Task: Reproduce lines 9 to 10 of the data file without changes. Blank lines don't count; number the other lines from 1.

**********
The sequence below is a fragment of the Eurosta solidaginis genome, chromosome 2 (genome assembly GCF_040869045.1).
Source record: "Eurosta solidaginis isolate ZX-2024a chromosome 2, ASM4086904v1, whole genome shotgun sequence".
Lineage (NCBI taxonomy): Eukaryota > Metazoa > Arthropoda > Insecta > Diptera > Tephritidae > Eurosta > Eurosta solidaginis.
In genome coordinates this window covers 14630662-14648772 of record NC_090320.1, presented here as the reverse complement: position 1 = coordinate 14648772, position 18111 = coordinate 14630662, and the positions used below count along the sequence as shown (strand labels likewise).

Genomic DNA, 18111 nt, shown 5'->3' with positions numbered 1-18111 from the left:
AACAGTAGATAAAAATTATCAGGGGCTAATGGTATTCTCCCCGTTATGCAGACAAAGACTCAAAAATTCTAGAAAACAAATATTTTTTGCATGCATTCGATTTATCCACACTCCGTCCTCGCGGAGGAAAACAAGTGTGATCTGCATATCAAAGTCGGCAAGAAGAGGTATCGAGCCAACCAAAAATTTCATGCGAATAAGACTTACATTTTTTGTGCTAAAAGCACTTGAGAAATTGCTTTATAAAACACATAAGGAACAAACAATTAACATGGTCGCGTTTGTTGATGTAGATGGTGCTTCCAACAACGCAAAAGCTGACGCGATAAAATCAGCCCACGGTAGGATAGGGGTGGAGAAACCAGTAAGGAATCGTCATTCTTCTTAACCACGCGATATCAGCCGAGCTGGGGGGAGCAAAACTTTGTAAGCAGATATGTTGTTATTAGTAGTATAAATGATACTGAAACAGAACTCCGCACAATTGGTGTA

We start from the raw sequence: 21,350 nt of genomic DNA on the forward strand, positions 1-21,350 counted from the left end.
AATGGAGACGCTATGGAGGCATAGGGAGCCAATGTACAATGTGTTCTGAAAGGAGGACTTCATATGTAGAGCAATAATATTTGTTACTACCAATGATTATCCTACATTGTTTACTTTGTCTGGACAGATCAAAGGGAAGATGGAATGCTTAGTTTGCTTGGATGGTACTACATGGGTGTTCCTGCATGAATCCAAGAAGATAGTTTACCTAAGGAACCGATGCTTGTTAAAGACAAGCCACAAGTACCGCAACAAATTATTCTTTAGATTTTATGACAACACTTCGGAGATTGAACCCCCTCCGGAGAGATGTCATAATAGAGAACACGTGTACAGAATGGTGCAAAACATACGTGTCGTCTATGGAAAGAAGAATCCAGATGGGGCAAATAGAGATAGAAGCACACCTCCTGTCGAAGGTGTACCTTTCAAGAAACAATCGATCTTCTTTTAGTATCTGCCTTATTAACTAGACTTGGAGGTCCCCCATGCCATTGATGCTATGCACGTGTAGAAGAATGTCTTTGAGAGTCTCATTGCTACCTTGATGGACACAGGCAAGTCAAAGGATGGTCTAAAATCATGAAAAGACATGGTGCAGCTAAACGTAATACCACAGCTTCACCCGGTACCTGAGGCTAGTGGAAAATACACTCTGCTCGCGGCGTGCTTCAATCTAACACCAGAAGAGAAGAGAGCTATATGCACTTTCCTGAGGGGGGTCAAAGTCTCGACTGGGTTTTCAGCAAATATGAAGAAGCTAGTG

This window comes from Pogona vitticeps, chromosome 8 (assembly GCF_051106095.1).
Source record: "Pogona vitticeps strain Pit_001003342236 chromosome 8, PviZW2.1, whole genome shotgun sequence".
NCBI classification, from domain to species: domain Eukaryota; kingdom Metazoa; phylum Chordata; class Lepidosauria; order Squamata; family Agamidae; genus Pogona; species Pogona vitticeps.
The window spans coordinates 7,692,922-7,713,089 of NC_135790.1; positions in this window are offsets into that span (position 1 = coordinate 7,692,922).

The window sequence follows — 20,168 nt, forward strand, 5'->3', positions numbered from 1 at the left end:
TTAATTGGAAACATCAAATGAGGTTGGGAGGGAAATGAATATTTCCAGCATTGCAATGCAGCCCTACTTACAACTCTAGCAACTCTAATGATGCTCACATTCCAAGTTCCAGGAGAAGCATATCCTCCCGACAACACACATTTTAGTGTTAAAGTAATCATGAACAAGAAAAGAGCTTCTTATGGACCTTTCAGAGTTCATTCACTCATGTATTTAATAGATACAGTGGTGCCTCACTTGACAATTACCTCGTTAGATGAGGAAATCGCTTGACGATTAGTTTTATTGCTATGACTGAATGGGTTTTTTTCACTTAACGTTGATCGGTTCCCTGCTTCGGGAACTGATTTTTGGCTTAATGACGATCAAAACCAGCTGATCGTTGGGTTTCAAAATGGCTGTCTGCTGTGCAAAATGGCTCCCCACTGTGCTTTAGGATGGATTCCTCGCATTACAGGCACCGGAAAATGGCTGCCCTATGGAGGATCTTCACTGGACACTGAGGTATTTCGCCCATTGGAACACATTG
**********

This window comes from Pogona vitticeps, chromosome 8 (assembly GCF_051106095.1).
Source record: "Pogona vitticeps strain Pit_001003342236 chromosome 8, PviZW2.1, whole genome shotgun sequence".